How do you measure progress?

You’ve set your objective (Part I), defined what success and progress will look like (Part II), identified what will be hard (Part III), and brainstormed who and what can help minimize that hard stuff (Part IV).

Now it is time to define measurements, so you (and all) can know that the progress and success desired are on track, consider your best next action steps and then ask those who are part of this journey to choose the actions—the best next steps—they will take.

5 steps to prepare to lead change

The example I started in Part I shared what success looked like for a client moving through a re-alignment to the organization’s mission and vision. Each part carried forward this same example through these steps.

Progress measurement – a sample progress summary

Here’s another look at the four key objectives and a summary of progress six months into the re-alignment:

Sample progress measurement summary

Use assessments for qualitative progress measures

Because the four key objectives were about people, the best way to measure progress was through assessments, displayed with reports like these:

Samples of assessments to use for qualitative progress measurement

The detail is hard to see, so I’ll explain a bit about:

  • What types of assessments were given,
  • How the assessments are customized to fit each client,
  • How we determined “who” would take the assessments,
  • Frequency,
  • Collection methods, and
  • How the data was used to determine if progress was being made (and also to see if the assessments were properly identifying success, or if they needed to be altered for more meaningful data.

What types of assessment were given?

Let’s start with the types of assessments we selected from for this client.

reviews, assessments, conversations

  1. A 360 REVIEW is performed proactively for development of an individual.
  2. A 1-1 REVIEW (OR EVALUATION) is focused on past performance.
  3. 1-1 FUTURE LOOK/GOAL-SETTING is open conversation about the expected individual growth this year in their role. Priorities conversations fit here.
  4. AN HR/ORG CULTURAL ASSESSMENT is for understanding the health of the org or teams within it.
  5. A PEER ASSESSMENT is best for gaining insight into individual effectiveness and living core values at work.

In this case, all were recommended at points during this two-year initiative. During the first nine months we focused on #4, HR/Org Culture Assessment.

How were the assessments customized?

These assessments were built to ask questions that would bring out the most complete and honest answers. The questions were categorized in order to deliver reports with the most actionable information possible, without exposing the identities of who responded and how they answered or commented on each question.

How we determined “who”

It was important to create assessments for the legal team, as well as key people in other departments who relied on the support of the legal team (such as HR), and the Council (Board) members who were being pulled in to manage disruption caused by the current misalignment of this team.


Frequency was quarterly. Unless an initiative is to be completed in under a quarter, quarterly is the timing we recommend.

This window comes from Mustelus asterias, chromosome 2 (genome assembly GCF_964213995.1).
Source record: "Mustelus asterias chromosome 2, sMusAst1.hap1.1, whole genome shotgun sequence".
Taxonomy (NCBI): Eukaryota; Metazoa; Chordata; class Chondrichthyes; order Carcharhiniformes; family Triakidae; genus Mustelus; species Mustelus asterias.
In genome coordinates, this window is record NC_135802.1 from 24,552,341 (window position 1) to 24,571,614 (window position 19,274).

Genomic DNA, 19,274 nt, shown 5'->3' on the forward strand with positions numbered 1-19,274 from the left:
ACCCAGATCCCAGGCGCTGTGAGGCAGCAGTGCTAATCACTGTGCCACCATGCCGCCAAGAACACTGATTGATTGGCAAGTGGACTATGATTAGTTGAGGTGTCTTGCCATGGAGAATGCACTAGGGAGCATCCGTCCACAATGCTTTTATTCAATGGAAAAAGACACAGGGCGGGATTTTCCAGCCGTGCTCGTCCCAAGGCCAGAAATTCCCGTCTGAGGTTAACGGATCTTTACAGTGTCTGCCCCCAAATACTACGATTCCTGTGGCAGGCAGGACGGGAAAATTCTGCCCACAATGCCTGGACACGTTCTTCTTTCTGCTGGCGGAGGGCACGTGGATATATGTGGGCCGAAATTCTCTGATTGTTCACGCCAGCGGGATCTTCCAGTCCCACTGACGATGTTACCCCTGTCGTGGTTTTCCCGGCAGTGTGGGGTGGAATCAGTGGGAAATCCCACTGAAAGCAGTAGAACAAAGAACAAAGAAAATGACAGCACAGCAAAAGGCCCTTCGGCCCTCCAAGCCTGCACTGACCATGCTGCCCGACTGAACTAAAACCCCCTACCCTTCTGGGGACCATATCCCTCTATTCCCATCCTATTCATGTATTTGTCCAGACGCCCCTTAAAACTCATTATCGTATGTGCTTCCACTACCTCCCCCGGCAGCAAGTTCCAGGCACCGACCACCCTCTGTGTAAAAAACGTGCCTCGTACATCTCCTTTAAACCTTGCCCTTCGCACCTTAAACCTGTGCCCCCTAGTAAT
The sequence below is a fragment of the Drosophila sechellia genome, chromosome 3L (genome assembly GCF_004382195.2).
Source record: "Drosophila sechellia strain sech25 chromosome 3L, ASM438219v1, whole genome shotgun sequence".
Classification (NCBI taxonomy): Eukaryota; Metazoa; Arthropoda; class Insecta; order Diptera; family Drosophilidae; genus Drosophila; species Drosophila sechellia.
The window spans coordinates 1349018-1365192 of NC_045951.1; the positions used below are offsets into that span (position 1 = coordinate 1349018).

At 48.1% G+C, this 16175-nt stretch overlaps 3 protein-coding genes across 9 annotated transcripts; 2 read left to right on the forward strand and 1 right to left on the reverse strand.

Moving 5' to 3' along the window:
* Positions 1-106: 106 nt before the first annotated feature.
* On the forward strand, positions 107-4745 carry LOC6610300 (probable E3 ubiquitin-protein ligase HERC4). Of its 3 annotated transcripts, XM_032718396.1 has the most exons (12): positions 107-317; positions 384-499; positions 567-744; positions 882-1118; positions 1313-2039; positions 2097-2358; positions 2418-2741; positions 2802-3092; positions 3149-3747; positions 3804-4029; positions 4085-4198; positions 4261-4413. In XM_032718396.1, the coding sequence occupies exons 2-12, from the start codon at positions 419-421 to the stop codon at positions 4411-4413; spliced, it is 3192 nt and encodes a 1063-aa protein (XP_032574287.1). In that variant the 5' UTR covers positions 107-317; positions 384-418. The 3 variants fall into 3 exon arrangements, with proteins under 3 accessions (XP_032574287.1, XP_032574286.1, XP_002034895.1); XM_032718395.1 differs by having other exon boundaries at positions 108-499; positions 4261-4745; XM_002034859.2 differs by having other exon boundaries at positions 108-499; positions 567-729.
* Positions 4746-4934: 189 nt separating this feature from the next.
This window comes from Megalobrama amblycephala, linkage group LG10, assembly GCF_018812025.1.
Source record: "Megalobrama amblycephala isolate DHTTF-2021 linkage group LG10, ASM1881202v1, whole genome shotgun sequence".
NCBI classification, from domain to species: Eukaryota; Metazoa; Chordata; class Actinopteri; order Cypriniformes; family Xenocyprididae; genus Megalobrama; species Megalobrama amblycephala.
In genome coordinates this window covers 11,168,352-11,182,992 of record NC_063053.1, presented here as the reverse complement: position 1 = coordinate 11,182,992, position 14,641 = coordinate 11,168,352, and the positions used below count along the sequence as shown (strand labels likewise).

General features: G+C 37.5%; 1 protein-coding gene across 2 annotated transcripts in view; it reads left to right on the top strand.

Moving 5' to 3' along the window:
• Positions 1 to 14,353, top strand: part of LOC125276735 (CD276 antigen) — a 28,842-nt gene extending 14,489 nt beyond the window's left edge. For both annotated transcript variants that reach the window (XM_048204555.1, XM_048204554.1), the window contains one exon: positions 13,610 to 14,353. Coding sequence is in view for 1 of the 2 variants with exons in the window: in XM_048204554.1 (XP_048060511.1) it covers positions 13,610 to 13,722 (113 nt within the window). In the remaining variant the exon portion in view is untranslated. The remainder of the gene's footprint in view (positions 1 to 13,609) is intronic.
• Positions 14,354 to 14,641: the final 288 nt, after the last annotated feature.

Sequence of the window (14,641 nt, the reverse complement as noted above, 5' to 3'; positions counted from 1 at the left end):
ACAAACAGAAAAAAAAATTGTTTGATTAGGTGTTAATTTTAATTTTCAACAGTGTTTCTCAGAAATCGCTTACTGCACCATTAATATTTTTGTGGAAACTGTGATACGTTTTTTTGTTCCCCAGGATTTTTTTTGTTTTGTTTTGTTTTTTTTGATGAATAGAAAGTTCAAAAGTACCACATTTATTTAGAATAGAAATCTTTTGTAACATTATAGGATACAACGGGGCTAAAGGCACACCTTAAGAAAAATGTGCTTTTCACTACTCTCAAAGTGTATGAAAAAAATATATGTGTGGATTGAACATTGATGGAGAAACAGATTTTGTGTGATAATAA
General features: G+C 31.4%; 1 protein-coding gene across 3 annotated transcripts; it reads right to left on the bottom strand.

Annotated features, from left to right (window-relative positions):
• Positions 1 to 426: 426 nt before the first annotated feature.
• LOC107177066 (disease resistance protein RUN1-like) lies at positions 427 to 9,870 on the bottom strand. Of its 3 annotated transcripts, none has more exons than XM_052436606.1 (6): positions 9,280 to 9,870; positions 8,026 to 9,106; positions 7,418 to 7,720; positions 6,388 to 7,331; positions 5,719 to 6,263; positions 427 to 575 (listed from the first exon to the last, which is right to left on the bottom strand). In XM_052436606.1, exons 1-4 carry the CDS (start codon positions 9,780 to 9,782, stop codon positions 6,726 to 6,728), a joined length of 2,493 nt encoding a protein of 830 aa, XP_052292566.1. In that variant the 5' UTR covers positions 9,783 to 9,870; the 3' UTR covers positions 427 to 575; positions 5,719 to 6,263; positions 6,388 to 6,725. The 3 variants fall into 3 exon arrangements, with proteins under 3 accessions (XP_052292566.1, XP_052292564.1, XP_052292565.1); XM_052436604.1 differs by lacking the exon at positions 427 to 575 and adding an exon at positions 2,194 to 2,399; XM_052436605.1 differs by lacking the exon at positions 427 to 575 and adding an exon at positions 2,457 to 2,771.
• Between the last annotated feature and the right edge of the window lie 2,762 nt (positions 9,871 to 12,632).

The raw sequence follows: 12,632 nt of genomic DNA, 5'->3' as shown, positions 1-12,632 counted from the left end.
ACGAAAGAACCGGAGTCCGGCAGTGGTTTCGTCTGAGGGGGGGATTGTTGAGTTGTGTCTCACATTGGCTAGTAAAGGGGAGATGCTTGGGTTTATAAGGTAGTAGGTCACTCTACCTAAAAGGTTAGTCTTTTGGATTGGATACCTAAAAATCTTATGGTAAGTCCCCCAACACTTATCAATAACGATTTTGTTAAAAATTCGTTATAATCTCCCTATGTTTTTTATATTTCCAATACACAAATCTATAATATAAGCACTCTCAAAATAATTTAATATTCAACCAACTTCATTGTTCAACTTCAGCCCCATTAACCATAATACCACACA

Collection methods

Different people and groups may require different means of collecting the assessment results. Some will be ready to simply complete an online form with a few notes explaining the assessment form.

At first, plan to provide in-person explanation about why the assessment is being given, what it entails, what you need from each person, what you intend to draw from the assessments, how their identities will be protected (or not, depending on how you choose to assess), and what they can expect after completing the assessment.

We employed a mix of 1-1 meetings live or via phone or zoom, and group meetings where the assessment was taken during that meeting. We recommend that any assessments take under 25 minutes to complete. Many assessments, if no comments are collected, may take 5 minutes or less.

How will *you* use your assessment results?

Know how you intend to use, and take action on, assessments before you ask any individual to take it. This is so important. Collecting data just to collect it, is not only ineffective; it can create fear and disengagement.

It is human nature to assume that nothing good is being done if a purpose is not clear.

It is also human nature to expect to see some results or feedback from an action they are asked to take. This can be in the form of a thank you, followed by an action that is associated with the aggregated assessment results or a statement of why no action is being taken at this time (such as waiting to see next quarter for the trend).

You can do this in your organization. If you are committed to transformation, the process shared in Parts 1-V has worked well for many. Here’s an except from the leader of this case study:

“…She led us through a process to ensure alignment of objectives with our vision and strategy, helped us create and give assessments that would provide us with meaningful feedback on progress and the effect of the changes on others, which included many other departments, offices and Council. We received meaningful and actionable feedback from the assessments, given over time, and from her time with the team. Within just nine months those four key objectives were achieved.”

Want results like this? Learn more about the Aligned Momentum Program.

Your best next step

For your best next step toward achieving key objectives, identify how you will measure progress.

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Lori is The Pivot Catalyst. A trusted advisor and coach, who catalyzes momentum for leaders and teams. The result is lasting business agility--even performance breakthroughs.
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